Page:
“Almost all quality improvement comes via simplification of design, manufacturing… layout, processes, and procedures.” ~Tom Peters
“Never tell people how to do things. Tell them what to do and they will surprise you with their ingenuity.” ~General George Patton
I’m not a lawyer, and barring something unforeseen, neither are your employees (full disclosure, I once had an ex-lawyer as an employee). So why is your Policy and Procedure Manual and/or Standard Operating Procedures written like legislation going in front of Congress? If you want to get the benefit of an instruction manual or a policy, it needs to be written in a way that speaks to the audience, in this case your employees. I recommend three basic guidelines when I’m tasking someone with policy or procedure writing:
- Give them the “Why” – The most important thing is conveying the purpose of a policy or procedure. Your policies are like a framed painting in the museum. The frame is the boundaries you have put in place, the step by step, rules, etc. But the “why” is the painting itself. If you don’t explain the “why”, then you have no substance, and the intent is too easily lost. The “why” gives the policy or procedure its importance.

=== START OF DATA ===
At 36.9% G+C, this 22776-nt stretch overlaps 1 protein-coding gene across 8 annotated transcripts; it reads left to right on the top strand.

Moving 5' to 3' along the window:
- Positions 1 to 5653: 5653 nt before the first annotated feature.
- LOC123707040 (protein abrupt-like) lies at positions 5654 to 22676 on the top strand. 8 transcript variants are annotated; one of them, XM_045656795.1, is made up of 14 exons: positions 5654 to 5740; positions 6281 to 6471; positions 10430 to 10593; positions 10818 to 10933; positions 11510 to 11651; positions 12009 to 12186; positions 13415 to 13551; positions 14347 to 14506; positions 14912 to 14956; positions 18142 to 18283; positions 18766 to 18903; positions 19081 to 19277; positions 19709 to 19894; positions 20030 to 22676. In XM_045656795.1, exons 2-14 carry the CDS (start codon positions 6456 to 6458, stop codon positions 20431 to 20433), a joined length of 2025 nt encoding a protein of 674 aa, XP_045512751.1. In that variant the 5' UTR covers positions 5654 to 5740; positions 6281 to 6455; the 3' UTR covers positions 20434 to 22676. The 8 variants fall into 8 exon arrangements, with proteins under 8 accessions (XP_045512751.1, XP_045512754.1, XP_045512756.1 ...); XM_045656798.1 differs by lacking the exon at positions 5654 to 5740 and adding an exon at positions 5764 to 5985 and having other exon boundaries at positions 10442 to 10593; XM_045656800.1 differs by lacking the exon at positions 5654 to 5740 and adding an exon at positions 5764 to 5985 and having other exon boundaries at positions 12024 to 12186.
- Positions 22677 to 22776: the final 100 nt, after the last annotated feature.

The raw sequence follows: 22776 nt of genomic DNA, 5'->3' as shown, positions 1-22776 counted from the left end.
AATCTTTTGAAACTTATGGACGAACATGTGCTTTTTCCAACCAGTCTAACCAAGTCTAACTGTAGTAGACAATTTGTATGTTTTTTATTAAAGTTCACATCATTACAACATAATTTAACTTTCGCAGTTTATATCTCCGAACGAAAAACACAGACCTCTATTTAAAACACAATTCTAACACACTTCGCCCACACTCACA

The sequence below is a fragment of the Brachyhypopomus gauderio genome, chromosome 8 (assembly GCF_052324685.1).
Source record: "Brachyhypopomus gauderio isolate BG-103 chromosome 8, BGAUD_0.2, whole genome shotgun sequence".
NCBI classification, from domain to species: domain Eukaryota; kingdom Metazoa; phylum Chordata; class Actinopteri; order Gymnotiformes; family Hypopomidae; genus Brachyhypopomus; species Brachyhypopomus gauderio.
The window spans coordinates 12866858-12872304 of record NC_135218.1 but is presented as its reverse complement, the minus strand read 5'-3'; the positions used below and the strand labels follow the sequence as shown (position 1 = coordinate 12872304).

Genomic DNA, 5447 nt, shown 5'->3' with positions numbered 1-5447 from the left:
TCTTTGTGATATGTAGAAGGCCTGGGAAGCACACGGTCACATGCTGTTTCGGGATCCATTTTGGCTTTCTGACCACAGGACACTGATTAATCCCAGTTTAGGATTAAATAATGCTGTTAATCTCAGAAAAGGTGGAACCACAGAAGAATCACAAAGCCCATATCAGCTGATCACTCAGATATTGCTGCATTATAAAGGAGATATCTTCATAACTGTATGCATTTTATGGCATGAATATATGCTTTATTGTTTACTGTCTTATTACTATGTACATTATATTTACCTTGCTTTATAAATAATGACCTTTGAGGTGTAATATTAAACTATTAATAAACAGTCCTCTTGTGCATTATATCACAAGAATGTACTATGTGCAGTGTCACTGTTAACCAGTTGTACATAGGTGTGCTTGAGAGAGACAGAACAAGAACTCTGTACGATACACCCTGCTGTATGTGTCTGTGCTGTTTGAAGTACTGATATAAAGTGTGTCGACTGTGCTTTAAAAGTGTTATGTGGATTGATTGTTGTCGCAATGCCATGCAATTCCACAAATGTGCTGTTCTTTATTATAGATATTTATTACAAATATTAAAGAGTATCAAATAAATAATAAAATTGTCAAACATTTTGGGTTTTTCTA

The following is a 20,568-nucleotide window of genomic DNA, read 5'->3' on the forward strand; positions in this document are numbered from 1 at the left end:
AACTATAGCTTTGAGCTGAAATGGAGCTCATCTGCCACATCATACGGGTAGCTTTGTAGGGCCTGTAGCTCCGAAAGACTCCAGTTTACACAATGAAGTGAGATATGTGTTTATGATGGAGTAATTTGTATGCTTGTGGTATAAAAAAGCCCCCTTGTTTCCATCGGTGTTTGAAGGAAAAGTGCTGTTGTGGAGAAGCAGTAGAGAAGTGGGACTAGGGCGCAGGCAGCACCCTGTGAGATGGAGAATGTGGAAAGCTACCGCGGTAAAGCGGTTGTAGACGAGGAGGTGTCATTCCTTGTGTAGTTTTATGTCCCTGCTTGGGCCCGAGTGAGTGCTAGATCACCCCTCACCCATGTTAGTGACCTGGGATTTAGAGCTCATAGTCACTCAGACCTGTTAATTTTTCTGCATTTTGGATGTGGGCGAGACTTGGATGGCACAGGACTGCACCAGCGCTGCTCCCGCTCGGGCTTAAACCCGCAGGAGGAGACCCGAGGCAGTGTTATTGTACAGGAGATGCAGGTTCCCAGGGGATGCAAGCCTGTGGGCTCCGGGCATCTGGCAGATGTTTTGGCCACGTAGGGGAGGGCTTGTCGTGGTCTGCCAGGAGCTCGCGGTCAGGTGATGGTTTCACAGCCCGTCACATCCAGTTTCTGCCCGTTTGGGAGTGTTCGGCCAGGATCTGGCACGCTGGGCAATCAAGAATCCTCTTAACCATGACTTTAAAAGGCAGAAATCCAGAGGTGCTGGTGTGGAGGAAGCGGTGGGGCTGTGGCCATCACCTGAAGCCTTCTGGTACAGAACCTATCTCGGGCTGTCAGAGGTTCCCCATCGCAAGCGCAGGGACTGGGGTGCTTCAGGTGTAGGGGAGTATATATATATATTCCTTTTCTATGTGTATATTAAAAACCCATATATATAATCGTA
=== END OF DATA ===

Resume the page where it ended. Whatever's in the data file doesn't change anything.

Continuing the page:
- Less is more – Learn to live within the flexibility. If you explain the “why”, then you do not need to exhaustively explain every single permutation and scenario that can possibly come to pass. Also, your audience has a finite attention span, so leave out the extras and stick to the most important points. Nothing is as useless as a 2,000 page manual on how to do a job.
- Help them find what they want – No more than three clicks or page turns away. If you must print it off for everyone, spend the extra dollar to have it tabbed/paginated correctly. If your staff can’t find what they need quickly, then these policies and procedures are basically useless. Yes, you will go over it in new hire training, but it should also be a reference, and for that reason it needs to be easily navigable.
Legal writing often buries things deeply in a web of irrelevant and “big worded” nonsense. Be careful as a manager to ensure that your policies and procedures serve their purpose of informing and directing the behavior of your employees. Too often they are used to limit liability, or to sound impressive to a VP or HR department head. Great leaders serve their staff, and keep their needs at the forefront.